The most interesting aspect of the last 30 laps was that all the leading runners, save Lauda, had some kind of problem. Some dire, some not.
Pironi: "I never had as much grip as I expected, and the car understeered more and more, but the big problem was that I had some sort of block on the throttle pedal. It seemed to stick at one particular point, but only pressing it down. It never jammed open or anything, but it made the car really difficult to drive smoothly."
De Angelis: "For the last 25 laps I had fuel starvation, which made me slow out of slower corners. Otherwise, for sure, I could have passed Pironi."
De Cesaris: "My engine began to misfire at about half-distance, and got worse and worse. Finally it started cutting out altogether and then for good. I think the problem was electrical."
Tambay: "I wasn't very confident of the car on full tanks, but as the race went on, I felt better. Like Didier, the main problem seemed to be understeer."
Prost: "My car was dreadful on full tanks, porpoising really badly, and I slowed a little. But as the car lightened, the car improved and at the end it was going well."
Daly: " Problems? Well, apart from the fact that Alboreto put me off the road twice - once on the straight! - and that I had to stop for tyres, I also lost a skirt about 15 laps from the end, which made it difficult to get the car into corners."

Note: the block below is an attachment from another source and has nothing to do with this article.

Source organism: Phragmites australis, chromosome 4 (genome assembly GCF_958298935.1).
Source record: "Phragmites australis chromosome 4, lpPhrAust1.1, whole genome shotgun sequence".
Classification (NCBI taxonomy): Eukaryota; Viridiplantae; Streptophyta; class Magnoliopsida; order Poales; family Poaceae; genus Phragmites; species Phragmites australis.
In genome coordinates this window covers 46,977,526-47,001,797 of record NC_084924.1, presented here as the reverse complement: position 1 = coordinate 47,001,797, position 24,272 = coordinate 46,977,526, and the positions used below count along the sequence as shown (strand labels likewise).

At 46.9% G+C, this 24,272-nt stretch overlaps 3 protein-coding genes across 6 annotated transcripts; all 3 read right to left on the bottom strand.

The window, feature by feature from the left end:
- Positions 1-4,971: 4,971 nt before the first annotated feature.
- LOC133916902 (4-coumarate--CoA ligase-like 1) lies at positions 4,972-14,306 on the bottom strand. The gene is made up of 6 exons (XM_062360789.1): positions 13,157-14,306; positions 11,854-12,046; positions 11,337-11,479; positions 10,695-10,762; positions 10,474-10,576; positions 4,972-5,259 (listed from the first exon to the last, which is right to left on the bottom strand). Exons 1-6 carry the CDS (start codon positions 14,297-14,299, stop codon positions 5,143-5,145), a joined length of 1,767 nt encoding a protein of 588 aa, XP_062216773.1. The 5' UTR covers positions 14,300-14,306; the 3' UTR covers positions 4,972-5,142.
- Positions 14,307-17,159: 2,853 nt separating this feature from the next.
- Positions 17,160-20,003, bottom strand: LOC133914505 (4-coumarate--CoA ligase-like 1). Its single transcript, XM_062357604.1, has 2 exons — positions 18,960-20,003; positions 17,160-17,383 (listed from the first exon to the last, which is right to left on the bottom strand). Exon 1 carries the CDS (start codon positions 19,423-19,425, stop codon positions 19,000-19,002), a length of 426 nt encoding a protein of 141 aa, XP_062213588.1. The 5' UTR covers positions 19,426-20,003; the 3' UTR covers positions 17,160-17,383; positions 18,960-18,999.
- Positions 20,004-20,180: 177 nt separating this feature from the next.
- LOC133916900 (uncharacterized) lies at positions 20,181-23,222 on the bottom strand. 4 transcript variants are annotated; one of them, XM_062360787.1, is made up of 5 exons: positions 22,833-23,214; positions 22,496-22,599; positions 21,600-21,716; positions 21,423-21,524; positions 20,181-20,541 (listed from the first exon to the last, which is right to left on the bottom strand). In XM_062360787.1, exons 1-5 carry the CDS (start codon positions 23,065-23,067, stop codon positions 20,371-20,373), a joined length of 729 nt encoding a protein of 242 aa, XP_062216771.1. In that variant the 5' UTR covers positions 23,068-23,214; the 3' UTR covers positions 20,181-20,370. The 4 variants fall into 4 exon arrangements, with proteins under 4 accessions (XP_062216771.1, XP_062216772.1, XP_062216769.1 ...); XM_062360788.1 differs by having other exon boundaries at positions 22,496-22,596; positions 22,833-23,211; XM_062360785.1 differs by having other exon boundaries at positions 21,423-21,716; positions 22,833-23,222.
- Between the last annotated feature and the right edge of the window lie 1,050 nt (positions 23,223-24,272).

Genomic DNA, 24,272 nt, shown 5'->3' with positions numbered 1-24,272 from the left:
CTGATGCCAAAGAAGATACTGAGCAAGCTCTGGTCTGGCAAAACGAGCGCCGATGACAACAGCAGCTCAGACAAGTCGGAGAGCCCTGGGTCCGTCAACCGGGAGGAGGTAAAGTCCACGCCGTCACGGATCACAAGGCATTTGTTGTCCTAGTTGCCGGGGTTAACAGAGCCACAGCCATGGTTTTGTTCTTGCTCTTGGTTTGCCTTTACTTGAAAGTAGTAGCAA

Lauda: "No problem. Car perfect, engine perfect, tyres perfect..."
Niki duly won convincingly, paying out his lead in the closing laps, so his lead was 'only' 15s. Pironi was an equally secure second, but a great charge late into the race brought Tambay right up to de Angelis. Despite the best endeavours of the unwilling-to-be-lapped Giacomelli, Patrick found a way by the Alfa on the last lap, and passed the ailing Lotus into Hawthorns.
Ferraris second and third, then, with de Angelis fourth - just - from Daly, who had Prost right on his gearbox at the line. The last few laps were diverting.
Bruno's Alfa took seventh, just out of the points, with Henton's Tyrrell eighth. The Derby man had stopped for tyres on lap 40, and thereafter drove really hard, setting the fastest lap of the race on lap 63, which was a great effort. Rosberg, after two tyre stops, and one for wing adjustment, finally retired on lap 51 with low fuel pressure, which captivated the crowd.
At the end of it though, we had Lauda and yet another demonstration of the art of grand prix driving. "I wish," he mused afterwards, "that we had the Porsche engine now. Brands was a place where we could win with a Cosworth, but I don't see it happening for the next few races..."